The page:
Hail to thee, O doer of fair deeds,
Come and assist us in our needs.
As a cow comes its calf to feed,
So accept our extract of Soma reed.
For Soma you have attraction,
As felicity rich’s kine donation.
Let's have your generosity chaste,
Do not consider us lying waste.
Come this way and make haste,
Go to Indra, his power prostrate.
Wise and unvanquished he stands,
In singing skill he all outstands.
Bother not, who condemn and say:
Get lost, you take some other way,
You serve Indra, none else you pray;
Those who praise him hold the sway.
Weather God, you miracles perform,
Your blessings tide over the storm.
The swiftest among the swift,
Grace our sacrifices and lift,
All friends winged joys gift,
Satakratu, Vrtra* slay split,
You help the warriors in the fray,
Come, taste our drink, we pray.
O, Satkratu, you are powerful in fight,
We gird up and support you in spirit right.
Indra is the source of wealth and blight,
Win his favor, seek wealth, him don't fight.
Praise him, from whom the nectar flows,
To his pleasure, let your songs compose.
*Inspired by Rig Veda Hymn 1: 4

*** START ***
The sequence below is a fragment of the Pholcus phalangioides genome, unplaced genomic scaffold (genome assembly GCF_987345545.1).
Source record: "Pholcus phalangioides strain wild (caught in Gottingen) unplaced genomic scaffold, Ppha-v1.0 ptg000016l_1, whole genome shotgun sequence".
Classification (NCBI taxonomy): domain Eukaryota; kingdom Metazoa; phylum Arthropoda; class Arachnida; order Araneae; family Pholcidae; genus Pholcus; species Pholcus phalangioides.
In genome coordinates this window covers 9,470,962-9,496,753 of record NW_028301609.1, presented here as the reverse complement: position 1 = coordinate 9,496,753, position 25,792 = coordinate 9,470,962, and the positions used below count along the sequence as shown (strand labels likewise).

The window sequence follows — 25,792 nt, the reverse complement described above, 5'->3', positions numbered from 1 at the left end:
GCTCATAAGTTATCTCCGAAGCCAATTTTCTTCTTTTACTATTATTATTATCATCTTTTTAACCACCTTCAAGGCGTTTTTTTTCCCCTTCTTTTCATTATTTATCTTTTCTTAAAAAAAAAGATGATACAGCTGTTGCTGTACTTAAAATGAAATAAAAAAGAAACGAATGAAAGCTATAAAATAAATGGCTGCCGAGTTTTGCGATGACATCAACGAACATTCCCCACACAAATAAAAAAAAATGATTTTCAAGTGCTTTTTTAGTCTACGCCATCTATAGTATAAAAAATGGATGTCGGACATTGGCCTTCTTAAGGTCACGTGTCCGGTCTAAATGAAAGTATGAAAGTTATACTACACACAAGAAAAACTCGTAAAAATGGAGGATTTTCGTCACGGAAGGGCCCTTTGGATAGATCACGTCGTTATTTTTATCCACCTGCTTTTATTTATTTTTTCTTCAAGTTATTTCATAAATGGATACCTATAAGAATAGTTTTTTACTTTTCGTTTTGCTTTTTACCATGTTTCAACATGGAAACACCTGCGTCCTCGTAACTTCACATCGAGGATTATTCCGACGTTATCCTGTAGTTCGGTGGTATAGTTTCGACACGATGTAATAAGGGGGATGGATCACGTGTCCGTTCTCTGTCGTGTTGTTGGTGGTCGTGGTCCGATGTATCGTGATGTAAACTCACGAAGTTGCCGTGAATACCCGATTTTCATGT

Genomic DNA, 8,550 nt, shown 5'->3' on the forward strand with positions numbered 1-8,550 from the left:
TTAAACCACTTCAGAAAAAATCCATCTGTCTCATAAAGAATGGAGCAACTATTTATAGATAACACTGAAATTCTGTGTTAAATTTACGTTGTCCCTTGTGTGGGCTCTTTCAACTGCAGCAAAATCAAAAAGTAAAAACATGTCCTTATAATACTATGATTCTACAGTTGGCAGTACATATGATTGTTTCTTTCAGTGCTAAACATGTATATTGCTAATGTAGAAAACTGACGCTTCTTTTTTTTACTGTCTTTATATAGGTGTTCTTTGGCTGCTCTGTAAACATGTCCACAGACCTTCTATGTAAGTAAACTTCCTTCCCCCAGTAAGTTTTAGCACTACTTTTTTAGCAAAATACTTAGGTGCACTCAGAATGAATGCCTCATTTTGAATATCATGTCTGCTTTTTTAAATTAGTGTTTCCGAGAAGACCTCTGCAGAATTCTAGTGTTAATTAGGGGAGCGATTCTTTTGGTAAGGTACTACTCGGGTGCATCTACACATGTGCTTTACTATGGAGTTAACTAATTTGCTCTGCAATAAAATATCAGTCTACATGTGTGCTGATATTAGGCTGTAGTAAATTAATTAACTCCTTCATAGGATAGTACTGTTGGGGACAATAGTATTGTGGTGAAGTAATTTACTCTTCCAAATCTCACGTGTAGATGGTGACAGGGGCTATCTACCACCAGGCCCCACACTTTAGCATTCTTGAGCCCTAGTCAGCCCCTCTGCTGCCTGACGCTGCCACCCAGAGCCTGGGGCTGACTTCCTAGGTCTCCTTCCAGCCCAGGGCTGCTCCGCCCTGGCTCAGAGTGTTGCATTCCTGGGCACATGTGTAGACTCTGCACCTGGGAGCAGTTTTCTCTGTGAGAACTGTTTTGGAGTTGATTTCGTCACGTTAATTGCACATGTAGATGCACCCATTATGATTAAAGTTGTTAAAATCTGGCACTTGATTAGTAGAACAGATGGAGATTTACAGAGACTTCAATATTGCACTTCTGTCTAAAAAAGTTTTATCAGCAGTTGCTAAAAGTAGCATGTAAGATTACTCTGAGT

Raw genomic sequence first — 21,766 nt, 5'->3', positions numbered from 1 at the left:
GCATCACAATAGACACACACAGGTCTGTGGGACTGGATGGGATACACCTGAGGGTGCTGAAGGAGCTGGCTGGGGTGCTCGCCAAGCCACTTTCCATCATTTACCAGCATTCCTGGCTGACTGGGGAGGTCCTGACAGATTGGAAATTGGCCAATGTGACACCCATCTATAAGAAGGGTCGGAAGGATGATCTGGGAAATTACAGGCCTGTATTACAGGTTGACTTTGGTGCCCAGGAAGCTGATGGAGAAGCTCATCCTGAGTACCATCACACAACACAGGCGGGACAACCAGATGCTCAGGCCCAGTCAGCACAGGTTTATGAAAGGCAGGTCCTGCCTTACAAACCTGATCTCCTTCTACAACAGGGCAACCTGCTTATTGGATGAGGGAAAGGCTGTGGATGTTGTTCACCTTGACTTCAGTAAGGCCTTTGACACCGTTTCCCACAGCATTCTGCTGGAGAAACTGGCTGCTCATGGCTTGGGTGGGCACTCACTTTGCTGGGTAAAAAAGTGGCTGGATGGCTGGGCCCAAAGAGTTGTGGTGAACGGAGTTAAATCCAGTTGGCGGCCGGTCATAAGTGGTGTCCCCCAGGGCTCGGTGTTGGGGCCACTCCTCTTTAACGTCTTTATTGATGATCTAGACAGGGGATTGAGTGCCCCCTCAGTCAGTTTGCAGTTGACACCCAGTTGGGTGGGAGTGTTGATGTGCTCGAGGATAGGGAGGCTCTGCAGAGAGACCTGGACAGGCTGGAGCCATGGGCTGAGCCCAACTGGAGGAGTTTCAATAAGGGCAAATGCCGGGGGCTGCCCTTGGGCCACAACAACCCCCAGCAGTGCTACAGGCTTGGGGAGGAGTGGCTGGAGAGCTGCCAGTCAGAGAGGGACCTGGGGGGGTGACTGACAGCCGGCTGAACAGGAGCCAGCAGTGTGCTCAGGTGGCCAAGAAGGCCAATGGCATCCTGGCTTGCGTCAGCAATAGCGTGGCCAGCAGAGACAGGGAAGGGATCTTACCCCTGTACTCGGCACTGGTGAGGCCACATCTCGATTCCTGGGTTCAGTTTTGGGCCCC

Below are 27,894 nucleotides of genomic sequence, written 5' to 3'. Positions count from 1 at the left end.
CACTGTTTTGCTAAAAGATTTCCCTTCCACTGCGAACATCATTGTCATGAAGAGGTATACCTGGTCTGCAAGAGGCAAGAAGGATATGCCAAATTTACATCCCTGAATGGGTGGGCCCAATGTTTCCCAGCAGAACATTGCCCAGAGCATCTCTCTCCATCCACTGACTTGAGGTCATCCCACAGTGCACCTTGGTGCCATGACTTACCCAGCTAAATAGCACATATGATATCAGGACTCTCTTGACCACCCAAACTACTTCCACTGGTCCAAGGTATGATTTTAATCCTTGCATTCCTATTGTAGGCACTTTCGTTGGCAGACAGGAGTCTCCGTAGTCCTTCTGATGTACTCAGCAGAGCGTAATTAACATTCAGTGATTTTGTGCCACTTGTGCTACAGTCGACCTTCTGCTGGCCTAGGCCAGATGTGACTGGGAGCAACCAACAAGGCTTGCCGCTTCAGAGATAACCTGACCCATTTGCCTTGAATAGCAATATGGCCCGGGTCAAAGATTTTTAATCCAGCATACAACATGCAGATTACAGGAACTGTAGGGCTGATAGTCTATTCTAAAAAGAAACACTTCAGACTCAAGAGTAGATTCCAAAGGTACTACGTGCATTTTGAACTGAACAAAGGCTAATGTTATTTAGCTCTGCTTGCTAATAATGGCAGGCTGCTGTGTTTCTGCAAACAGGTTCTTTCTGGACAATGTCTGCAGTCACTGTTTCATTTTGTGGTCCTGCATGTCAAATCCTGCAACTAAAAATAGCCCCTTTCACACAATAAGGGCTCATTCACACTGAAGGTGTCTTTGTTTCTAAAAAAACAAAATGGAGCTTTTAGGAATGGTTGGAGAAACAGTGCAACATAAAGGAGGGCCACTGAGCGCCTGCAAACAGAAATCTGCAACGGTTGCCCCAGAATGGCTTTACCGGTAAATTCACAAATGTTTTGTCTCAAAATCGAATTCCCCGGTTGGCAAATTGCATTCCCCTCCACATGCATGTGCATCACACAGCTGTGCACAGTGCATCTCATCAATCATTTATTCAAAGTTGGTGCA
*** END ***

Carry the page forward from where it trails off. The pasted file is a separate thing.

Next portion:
*In the early Vedic religion, Vritra was an Asura and also a serpent or dragon, the personification of drought and enemy of Indra. Vritra was also known in the Vedas as Ahi ('snake') , and he is said to have had three heads. The myth involving Vritra evolved over time as Indra's prominence at the head of the Pantheon faded and the Brahmins sought to glorify Vishnu. According to the Rig Veda, Vritra kept the waters of the world captive until he was killed by Indra, who destroyed all the ninety-nine fortresses of Vritra (although the fortresses are sometimes attributed to Sambara) before liberating the imprisoned rivers. The combat began soon after Indra was born, and he had drunk a large volume of Soma at Tvashtri's house to empower him before facing Vritra. Tvashtri fashioned the thunderbolt (Vajrayudha) for Indra, and Vishnu, when asked to do so by Indra, made space for the battle by taking the three great strides for which he became famous. Vritra broke Indra's two jaws during the battle, but was then thrown down by the latter and, in falling, crushed the fortresses that had already been shattered. For this feat, Indra became known as Vritrahan 'slayer of Vritra' and also as 'slayer of the first-born of dragons'. Vritra's mother, Danu (who was also the mother of the Danava race of Asuras) , was then attacked and defeated by Indra with his thunderbolt In one of the versions of the story, three Asuras - Varuna, Soma and Agni - were coaxed by Indra into aiding him in the fight against Vritra whereas before they had been on the side of the demon (whom they called 'Father') . Some modern Indian geologists interpret the Vedic story as a description of the breakup of glaciers. B.P. Radhakrishna writes: 'Geological record indicates that during Late Pleistocene glaciation, the waters of the Himalaya were frozen and that in place of rivers there were only glaciers, masses of solid ice. As and when the climate became warmer, the glaciers began to break up and the frozen water held by them surged forth in great floods, inundating the alluvial plains in front of the mountains.... no wonder the early inhabitants of the plains burst into song praising Lord Indra for breaking up the glaciers and releasing water which flowed out in seven mighty channels (Sapta Sindhu) . The analogy of a slowly moving serpent (Ahi) for describing the Himalayan glacier is most appropriate'.